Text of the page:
Corporate Affairs and Communications leaders face more challenges and opportunities than ever before - be it the rise of activism, communicating in the digital age, delivering ROI to the business, or driving culture change and employee engagement, to name a few.

To face this challenge head on, the European Association of Communication Directors (EACD) is collaborating with the world's largest Leadership Development Consulting firm, Korn Ferry, to launch a proactive leadership development journey for senior Corporate Affairs/Communications Leaders who need to drive a high-performing function with the necessary functional, interpersonal and organisational mastery.

To mark the launch of this new programme, we asked Korn Ferry's Andrew Lowe and Desi Kimmins about their research into the evolving Communications/Corporate Affairs function, Rising to the Challenge: Defining Success in Corporate Affairs Leadership. Adding his practice-based insights is EACD President, Hans Koeleman (Chief Corporate Communications and CSR at KPN).

How has the phenomenon of corporate purpose affected the elevation of the Communications/Corporate Affairs Director to the C-Suite?

Andrew and Desi: As the organisational ‘North Star’, Corporate Affairs leaders have a critical role to play in culture transformation, engagement and change. Transcending the functional silo and demonstrating personal, values-driven leadership is vital. If an organisation is to be driven by a sense of corporate purpose, then the transformation requires authenticity, long-term thinking and, above all, time. This can create tension with short-term performance pressures. As a ‘purveyor of purpose’, Corporate Affairs should drive that evolution – it is a constant journey and not a destination. This all combines to say that the Corporate Affairs Director can be the CEO’s/C-suite’s greatest ally, bringing culture transformation to life through courage, risk-taking and collaboration.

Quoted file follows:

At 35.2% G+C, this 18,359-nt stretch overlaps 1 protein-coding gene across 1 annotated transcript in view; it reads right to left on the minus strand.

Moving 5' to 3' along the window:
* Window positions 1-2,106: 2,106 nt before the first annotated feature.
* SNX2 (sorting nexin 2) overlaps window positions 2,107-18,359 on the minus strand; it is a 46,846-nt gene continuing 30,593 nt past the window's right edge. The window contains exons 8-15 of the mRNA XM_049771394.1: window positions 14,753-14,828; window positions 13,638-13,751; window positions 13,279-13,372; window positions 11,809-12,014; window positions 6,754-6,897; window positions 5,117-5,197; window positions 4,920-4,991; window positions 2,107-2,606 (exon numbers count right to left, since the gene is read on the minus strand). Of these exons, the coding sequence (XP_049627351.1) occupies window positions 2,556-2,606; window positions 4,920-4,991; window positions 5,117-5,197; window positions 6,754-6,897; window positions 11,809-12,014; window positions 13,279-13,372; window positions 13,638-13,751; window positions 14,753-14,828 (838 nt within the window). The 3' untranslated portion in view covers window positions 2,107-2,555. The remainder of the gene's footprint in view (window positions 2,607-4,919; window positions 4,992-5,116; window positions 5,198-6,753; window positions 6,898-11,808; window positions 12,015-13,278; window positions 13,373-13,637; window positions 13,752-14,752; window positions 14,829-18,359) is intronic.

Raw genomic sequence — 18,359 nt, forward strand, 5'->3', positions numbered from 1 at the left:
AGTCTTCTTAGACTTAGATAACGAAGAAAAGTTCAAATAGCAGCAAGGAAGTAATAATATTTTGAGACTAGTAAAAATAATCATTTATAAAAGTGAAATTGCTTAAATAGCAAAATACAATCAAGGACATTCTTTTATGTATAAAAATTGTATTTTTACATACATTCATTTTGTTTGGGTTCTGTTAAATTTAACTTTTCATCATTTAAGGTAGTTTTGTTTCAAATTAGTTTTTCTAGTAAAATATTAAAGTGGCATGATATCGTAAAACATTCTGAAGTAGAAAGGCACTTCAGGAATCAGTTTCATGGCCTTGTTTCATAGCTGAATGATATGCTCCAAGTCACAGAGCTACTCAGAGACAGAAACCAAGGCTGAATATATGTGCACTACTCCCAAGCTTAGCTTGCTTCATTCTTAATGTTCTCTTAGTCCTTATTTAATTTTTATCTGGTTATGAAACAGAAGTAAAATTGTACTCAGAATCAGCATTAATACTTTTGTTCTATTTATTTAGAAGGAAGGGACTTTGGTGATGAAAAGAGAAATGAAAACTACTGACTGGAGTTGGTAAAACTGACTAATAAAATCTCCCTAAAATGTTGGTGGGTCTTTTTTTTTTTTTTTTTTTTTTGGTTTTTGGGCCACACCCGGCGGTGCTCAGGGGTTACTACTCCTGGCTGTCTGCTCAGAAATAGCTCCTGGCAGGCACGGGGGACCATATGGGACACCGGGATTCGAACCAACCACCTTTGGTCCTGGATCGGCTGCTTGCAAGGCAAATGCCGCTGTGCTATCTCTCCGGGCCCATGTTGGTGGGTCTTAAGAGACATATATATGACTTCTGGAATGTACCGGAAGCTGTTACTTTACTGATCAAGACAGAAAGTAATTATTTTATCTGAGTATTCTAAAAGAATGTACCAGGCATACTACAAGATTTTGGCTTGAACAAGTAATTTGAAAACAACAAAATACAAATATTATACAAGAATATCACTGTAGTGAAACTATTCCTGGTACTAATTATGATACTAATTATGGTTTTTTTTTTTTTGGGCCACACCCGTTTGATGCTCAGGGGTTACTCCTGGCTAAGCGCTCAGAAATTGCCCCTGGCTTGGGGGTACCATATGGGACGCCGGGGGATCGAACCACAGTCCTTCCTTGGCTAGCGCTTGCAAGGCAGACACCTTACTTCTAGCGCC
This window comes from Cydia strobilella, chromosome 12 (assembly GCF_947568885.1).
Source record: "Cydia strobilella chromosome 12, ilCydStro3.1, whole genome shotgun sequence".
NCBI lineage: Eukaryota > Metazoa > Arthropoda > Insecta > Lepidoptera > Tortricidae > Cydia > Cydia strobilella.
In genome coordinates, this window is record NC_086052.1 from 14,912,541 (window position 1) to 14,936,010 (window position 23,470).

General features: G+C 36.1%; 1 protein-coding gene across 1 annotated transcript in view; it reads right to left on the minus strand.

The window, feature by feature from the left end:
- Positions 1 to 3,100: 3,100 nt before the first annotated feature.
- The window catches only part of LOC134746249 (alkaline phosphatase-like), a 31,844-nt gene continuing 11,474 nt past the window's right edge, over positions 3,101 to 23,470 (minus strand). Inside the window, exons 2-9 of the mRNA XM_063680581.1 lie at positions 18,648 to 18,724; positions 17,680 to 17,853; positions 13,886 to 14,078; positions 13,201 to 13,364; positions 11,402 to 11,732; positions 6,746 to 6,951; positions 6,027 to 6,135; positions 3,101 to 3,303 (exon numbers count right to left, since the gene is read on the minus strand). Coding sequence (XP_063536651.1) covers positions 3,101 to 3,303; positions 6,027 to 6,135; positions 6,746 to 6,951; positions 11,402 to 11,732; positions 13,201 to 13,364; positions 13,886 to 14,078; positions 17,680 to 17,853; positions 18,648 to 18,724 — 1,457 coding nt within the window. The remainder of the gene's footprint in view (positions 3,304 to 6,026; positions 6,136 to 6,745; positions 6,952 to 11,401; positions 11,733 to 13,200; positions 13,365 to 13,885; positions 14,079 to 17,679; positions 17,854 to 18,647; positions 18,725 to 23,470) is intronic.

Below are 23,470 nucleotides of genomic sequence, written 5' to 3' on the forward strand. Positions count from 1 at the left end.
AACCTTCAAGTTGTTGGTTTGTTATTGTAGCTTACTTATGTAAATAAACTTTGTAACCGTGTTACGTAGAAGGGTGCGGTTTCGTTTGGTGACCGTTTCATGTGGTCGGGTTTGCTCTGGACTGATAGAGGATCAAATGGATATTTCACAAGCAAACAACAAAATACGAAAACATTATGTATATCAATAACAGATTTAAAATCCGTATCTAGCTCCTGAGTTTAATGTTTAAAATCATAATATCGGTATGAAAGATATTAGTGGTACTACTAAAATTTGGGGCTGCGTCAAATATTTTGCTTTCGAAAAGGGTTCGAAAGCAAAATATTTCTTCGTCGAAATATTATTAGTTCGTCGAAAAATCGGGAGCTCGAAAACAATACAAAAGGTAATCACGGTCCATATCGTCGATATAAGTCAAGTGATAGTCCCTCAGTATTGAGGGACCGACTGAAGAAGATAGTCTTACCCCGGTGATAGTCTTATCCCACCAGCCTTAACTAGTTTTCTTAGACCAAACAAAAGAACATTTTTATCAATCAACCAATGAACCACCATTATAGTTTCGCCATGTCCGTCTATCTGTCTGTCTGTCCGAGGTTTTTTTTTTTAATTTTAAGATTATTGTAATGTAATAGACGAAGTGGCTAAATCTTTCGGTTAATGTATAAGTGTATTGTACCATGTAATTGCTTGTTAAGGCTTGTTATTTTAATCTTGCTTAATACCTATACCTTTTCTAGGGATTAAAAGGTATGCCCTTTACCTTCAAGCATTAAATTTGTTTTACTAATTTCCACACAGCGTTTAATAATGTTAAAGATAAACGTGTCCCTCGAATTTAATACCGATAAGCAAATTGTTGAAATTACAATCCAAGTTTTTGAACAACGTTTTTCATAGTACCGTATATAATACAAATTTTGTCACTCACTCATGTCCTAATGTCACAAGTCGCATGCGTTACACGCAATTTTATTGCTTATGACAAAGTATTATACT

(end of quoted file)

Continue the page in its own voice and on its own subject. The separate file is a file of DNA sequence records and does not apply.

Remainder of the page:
Hans: We all have to be more aware of the necessity to deliver on our promise, and that is where we corporate communicators come in. A reputation is built on a zillion moments of truth, moments where you prove that your purpose and values are not corporate window dressing but something you truly live, seven days a week, 24 hours a day. If your plane has just landed in the Hudson River, you will act according to your values. Companies are constantly challenged on how they live their purpose, and that is something Corporate Communicators have to bring to the table in the C-Suite and give clear and consistent advice.

The Korn Ferry report Rising to the Challenge: Defining Success in Corporate Affairs Leadership highlights the need for communications leaders to obtain the “license to interfere". What kind of relationship has to be in place – between the Corporate Affairs Director, the CEO and the Board – to win this license in the first place?

Andrew and Desi: Trust is vital. If Corporate Affairs is to earn its place and trust at the Executive Committee table, then it must contribute as a credible business leader. This requires business insight – you have to understand the CEO agenda, business strategy and the fundamental drivers that lead to commercial success. Contributions must be content/data-driven if they are to prove influential, and you will also need to demonstrate courage and judgement in terms of exerting influence. Trust is also built through putting the organisational agenda ahead of your own and not being afraid to ask the difficult questions early. This is all built on a foundation of functional mastery and expertise, rather than in place of.

Hans: The license to interfere is based on facts and figures. Build the best example of a Corporate Affairs function, with examples of how you act, how you bring the right arguments, how you take accountability for your portfolio and how you push the organisation to do the right thing in Communications and related functions – in my case, Corporate Social Responsibility, which is a very important area in which we should build and strengthen our role. I don’t believe in noisy advisers that always have the last word. Listen carefully and make them ask for your opinion, because they know the results of your previous work. A good relationship is very important, because trust builds over time, not in a day. However, the results speak for themselves.

In the age of echo chambers, surely the act of challenging groupthink (one of the key competencies identified in the Korn Ferry report for successful Corporate Affairs leaders) is harder than ever? How can leaders fight corporate complacency in order to find and present to the Board challenging alternative viewpoints?

Andrew and Desi: Five ingredients to challenging groupthink (which is less of an issue than it used to be. Bigger issues now are alignment around big strategic themes and translation into action) are: